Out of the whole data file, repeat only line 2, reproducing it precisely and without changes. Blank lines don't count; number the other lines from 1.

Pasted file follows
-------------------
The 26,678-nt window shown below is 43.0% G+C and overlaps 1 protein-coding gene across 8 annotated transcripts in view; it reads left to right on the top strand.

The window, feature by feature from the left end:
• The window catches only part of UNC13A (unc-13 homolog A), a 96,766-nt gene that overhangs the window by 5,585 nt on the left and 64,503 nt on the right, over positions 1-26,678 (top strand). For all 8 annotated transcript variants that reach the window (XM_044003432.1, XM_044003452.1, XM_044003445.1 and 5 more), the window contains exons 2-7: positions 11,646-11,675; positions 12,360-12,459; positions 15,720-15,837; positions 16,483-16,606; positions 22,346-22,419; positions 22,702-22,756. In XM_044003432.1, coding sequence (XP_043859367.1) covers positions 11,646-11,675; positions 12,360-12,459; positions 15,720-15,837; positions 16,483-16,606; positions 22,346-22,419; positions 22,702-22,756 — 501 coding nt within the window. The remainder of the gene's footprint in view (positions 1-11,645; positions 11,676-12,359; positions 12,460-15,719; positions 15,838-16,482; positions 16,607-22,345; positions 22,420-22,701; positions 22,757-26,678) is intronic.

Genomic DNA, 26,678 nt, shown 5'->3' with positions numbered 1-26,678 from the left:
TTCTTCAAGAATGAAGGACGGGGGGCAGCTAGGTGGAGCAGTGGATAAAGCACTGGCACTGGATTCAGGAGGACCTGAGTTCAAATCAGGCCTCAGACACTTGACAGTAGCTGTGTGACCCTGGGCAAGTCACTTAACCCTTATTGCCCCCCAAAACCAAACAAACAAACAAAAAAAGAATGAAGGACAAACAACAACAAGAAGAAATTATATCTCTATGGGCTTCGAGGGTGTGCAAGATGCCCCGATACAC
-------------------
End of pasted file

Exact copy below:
The window, feature by feature from the left end: